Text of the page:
Shortly after Gov. Mitt Romney announced Wisconsin Rep. Paul Ryan as his running mate on the Republican presidential ticket last weekend, the two appeared together on “60 Minutes” and tried to ease concern about the future of Medicare.
They might as well have been speaking directly to Jewish seniors in the crucial swing states of Florida, Ohio and Pennsylvania, each with large elderly populations.
“What Paul and I have talked about is saving Medicare, is providing people greater choice in Medicare, making sure it’s there for current seniors,” Romney told Bob Schieffer. “No changes, by the way, for current seniors, or those nearing retirement. But looking for young people down the road and saying, ‘We’re going to give you a bigger choice.’”
But the damage may already be done. The budget pushed by Ryan as the Tea Party-leaning chair of the House Budget Committee in April of 2011 proposed privatizing Social Security and replacing Medicare with a voucher plan. This year, he proposed the creation of a Medicare exchange that would have the program paying for or subsidizing payments to private plans.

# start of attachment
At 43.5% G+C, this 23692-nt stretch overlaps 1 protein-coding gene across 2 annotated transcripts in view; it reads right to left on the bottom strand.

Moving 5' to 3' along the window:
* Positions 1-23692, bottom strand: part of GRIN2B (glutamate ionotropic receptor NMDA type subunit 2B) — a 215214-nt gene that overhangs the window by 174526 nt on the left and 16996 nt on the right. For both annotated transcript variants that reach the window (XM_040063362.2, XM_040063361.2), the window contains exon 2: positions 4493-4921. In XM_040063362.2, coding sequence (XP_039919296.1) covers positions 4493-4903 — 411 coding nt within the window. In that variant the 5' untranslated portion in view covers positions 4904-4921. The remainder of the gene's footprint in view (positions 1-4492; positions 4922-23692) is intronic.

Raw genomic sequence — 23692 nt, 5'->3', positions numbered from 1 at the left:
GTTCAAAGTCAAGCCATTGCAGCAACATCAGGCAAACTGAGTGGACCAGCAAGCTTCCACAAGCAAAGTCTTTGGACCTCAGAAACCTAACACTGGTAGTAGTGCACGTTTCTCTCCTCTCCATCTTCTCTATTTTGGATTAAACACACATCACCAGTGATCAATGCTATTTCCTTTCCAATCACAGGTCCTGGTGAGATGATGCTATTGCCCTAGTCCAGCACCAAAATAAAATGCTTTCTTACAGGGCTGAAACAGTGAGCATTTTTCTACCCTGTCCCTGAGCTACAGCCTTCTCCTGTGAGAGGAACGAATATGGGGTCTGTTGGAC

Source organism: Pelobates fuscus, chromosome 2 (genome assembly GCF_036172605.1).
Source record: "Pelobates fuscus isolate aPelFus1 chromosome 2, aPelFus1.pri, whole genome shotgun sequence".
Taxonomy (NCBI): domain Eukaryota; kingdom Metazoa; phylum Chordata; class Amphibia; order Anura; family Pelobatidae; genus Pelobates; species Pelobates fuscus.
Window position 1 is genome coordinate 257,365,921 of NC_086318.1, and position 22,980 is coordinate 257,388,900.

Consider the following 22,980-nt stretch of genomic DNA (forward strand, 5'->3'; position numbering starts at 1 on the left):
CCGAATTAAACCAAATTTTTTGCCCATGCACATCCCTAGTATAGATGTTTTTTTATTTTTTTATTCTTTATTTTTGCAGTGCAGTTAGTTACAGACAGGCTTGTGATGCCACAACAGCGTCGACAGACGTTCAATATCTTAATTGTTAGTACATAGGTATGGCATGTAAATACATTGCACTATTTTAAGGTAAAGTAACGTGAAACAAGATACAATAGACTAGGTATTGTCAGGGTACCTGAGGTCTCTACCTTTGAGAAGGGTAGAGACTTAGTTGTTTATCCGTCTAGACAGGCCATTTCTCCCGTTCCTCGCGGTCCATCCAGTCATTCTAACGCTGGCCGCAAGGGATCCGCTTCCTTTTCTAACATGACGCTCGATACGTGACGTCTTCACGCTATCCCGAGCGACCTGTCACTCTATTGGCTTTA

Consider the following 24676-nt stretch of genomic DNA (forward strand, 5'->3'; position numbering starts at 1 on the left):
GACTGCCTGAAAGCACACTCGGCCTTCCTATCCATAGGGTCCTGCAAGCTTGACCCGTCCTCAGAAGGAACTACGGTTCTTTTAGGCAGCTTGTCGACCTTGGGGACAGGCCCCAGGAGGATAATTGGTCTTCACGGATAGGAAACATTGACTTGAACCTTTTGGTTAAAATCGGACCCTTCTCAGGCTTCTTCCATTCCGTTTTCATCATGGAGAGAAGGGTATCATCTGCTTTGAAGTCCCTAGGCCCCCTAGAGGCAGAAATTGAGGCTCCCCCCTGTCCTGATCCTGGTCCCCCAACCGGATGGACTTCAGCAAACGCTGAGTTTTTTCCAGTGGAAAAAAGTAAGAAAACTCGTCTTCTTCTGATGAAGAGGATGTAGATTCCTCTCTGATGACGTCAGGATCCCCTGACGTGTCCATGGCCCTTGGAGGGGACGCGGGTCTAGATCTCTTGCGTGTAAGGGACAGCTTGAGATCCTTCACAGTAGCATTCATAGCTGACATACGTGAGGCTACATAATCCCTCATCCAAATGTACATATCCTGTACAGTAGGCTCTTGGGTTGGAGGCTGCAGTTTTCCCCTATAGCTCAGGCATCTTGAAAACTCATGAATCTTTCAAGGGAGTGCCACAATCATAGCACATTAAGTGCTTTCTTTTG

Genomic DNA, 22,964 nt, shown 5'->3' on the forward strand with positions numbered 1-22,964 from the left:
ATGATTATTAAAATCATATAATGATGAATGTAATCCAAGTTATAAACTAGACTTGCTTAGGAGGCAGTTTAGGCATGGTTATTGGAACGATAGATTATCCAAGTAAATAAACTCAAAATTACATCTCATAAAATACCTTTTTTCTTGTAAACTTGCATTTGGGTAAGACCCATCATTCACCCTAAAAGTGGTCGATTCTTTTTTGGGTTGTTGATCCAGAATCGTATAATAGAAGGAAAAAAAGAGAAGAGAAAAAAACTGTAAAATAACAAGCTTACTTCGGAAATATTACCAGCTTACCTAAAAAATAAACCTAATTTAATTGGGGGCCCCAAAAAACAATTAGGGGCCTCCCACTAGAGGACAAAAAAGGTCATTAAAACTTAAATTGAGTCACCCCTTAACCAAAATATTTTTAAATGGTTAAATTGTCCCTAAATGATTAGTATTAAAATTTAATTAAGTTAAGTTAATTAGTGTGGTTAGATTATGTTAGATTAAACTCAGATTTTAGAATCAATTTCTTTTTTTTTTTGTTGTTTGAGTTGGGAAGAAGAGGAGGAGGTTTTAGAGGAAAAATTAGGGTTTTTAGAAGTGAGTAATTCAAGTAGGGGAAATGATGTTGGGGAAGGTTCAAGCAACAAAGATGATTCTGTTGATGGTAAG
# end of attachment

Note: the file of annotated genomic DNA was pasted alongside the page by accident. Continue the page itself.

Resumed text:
Those who depend on government benefits tend to get uneasy when politicians talk about radical changes in them — which some call entitlement reform — and polls show that Jewish voters are among the biggest boosters of public safety nets. The Jewish Federations of North America and the Jewish Council for Public Affairs — the two leading umbrella groups addressing economic issues — wrote letters to Congress opposing less government control of Medicare in response to Ryan’s plan.
So despite what polls show as diminished Jewish support for President Barack Obama since his estimated 78 percent share in 2008 — largely attributed to his posture toward Israel — analysts say Romney’s ability to exploit that weakness as Republican operatives and donors make a major play for Jewish votes could be offset by his choice of running mate.
“On the domestic policy side, [the choice of Ryan] presents significant problems for anybody who supports Medicare and any of the safety-net social programs, which in general is the Jewish vote,” said Ester Fuchs, a professor of public affairs and political science at Columbia University.
“I don’t see this as anything that positively affects Romney’s standing within the Jewish community,” Fuchs continued. “In fact, I think it will put some of the fence-sitters into the Obama camp, particularly seniors in New York and Florida.”
Within hours of the Ryan announcement, Fuchs received an e-mail from relatives in Florida with the photo of a bumper sticker now making its way around the Sunshine State. It read: “Romney and Ryan: Medicare For No One.” Regardless of whether the message is true, it shows a level of distress that Democrats may find easy to exploit.